Feb 12, 2018

5 Amazing Comics-Based Movies Without Superheroes

Superheroes are great, but most of us don’t want to watch them all the time, and some folks don’t even want to watch them much at all. Thankfully, despite what the occasional nightly news story or clickbait author might believe, not all comics-based movies are superhero movies. There are horror movies (Cellar Dweller, Jenifer), directly adapted from comics or a particular comics author’s ouvre, comedies (A Charlie Brown Christmas, Gemma Bovary), romances (Tamara Drewe), action movies (Bullet to the Head), thrillers (A History of Violence), even a porno or two (Grub Girl). From Addams Family to Death Note to Casper Meets Wendy, something for everyone!

5 Amazing Comics-Based Movies Without Superheroes
Travis Hedge Coke

dir. Iku Suzuki

If You’re Looking For… Mystery

The shortest movie on our list, at 60 minutes, this animated feature, adapted from Sanomi Matoh’s comic, sees New York police, Dee Laytner and Randy McLane, vacationing in England. I’m not going to spoil too, but there might be a ghost, and someone does take a motorcycle’s front wheel to the face. While indulging in a romantic rowboat excursion, Laytner and McLane find a corpse floating in the lake waters, and so begins an impromptu investigation, uncovering a history of grisly, racially-motivated murders.

Also, for… the sort of person who goes, “Gay couple on vacation! Cute gay couple on vacation!”

St Trinian’s
dir. Oliver Parker

If You’re Looking For… Comedy

The fourth or fifth film based on Ronald Searle’s comics, depending on how and what you count, it starts you fresh in, as new girl (and niece of the headmistress), Annabelle Fritton, enters her new school, the dreaded and much talked about, St Trinian’s. Just as she arrives, the school, itself, is under threat of closing, and while it is a vile, crime-ridden, drunken mess, where tweens are bootlegging liquor, it’s also the only place allowing tweens to bootleg liquor and they aren’t giving that up! So, how to acquire the money? Theft? Shakedowns? Kidnapping Scarlett Johansson?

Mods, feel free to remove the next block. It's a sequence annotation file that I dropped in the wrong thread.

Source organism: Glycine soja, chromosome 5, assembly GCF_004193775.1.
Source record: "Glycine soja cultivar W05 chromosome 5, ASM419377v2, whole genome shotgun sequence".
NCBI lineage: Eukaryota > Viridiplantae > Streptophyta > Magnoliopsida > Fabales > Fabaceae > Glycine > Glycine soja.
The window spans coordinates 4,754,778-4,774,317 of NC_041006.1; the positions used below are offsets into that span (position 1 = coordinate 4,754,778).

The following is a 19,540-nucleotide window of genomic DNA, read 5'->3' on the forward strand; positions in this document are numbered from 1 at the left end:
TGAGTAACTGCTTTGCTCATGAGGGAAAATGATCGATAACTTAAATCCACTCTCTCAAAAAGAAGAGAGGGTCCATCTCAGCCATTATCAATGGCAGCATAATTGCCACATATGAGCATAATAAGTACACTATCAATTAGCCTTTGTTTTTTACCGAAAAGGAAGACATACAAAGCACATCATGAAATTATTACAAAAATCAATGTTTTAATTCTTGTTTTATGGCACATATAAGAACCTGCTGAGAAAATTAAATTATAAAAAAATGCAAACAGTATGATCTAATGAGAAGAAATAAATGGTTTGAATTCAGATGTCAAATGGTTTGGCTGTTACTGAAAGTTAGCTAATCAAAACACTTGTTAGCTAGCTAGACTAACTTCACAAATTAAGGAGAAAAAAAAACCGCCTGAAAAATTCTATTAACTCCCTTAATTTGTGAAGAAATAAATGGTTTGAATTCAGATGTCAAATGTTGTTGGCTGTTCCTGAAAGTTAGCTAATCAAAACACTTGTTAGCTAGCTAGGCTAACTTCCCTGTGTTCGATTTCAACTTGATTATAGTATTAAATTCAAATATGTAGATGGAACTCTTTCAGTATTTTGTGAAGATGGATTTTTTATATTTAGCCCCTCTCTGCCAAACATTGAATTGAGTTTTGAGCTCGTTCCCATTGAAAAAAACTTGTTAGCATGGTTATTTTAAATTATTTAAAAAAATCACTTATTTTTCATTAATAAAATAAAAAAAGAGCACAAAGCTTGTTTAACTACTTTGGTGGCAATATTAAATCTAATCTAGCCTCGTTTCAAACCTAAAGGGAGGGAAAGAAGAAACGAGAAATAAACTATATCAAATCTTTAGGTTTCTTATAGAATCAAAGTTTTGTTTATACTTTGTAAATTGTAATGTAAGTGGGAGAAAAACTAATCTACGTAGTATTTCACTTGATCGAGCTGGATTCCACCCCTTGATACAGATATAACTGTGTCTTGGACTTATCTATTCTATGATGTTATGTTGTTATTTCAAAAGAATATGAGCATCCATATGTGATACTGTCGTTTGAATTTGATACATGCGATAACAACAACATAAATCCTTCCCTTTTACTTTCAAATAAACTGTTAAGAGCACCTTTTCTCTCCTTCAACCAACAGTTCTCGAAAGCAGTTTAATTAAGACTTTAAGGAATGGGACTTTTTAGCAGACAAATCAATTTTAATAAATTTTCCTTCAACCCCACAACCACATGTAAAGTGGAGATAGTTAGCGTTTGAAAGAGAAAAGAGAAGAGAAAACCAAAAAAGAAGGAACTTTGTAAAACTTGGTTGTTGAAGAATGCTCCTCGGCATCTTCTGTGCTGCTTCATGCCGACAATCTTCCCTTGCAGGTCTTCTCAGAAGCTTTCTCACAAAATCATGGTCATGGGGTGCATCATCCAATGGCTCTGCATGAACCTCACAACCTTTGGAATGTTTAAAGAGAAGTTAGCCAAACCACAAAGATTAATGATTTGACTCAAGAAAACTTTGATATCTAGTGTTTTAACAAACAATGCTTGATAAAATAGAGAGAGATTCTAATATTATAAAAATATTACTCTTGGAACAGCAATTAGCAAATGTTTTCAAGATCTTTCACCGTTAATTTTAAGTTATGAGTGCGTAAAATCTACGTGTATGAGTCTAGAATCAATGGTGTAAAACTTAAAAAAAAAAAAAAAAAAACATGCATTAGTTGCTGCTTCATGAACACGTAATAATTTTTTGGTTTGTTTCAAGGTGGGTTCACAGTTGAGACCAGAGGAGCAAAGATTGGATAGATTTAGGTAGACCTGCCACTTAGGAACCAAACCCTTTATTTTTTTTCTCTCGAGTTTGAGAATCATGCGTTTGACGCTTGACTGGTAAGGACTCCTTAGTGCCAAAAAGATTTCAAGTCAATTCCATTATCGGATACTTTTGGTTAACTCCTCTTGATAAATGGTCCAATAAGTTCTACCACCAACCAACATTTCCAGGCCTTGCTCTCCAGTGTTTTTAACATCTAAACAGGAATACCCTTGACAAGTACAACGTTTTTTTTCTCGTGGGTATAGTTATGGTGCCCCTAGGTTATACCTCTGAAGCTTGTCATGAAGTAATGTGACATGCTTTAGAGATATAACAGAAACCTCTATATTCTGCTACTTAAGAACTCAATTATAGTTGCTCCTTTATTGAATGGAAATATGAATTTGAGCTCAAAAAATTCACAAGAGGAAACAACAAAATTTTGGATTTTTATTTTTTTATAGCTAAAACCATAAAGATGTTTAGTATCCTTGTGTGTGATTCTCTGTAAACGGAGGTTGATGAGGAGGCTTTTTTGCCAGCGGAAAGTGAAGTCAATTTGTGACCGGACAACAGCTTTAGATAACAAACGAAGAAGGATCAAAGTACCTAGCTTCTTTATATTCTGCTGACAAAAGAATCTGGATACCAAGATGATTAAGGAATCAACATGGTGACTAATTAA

Also, for… fans of Another Country who found the leads adorable and want them to flirt more.

dir. Rintaro

If You’re Looking For… Arthouse Pretty

CLAMP, the arts collective who created X (aka X/1999), specifically wanted classic anime director, Rintaro, to adapt the comic to screen. Because, how do you adapt into 90 minutes, over a dozen volumes of complex character interactions, explosive fight scenes, mad magic, and general prophetic weird visuals? You hire a guy who is most at home focusing on the explosive, the mad, and the weird, and don’t sweat the narrative and catharsis. Rintaro just goes for it. This is not a satisfactory narrative arc; it’s a bombardment of symbols and flash. And, it is gorgeous. Horrifying, entrancing, and gorgeous.

Also, for… people who want to watch a superhero movie without obviously watching a superhero movie.

Friday Foster
dir. Arthur Marks

If You’re Looking For… Crime/Adventure

This movie looks good. Every set is full and living. Every shot is immaculately framed. And, everyone reads off obvious cue cards and occasionally just straight looks into the camera like they love us.

Photographer Friday Foster (Pam Grier) is photographing the arrival in Los Angeles of the richest black man in America, when men try to murder him! Teaming with a private investigator (Yaphet Koto), she tries to uncover the roots of the assassination attempt and the related murder of a friend.

Also, for… anyone for whom the rest of these are too new. The late 70s live here.

So I Married an Anti-Fan
dir. Jae-Young Kim

If You’re Looking For… Romance

One of the funniest, sweetest films of 2016. After a disastrous encounter with a pop star, entertainment reporter, Fang Miaomiao decides to troll him and his fans as his number one anti-fan. Because, #@*% that guy. But, his people have a different idea: What if they put them together, 24/7, and made it a tv show?

Also, for… anyone who can admit they’ve been a cranky anti-fan at least once in their life. And, you have.

Note: Racist language in Friday Foster and St Trinian’s has not aged well, and would have turned off some folks even during first release. I’m recommending them, regardless, but we all know it’s there.

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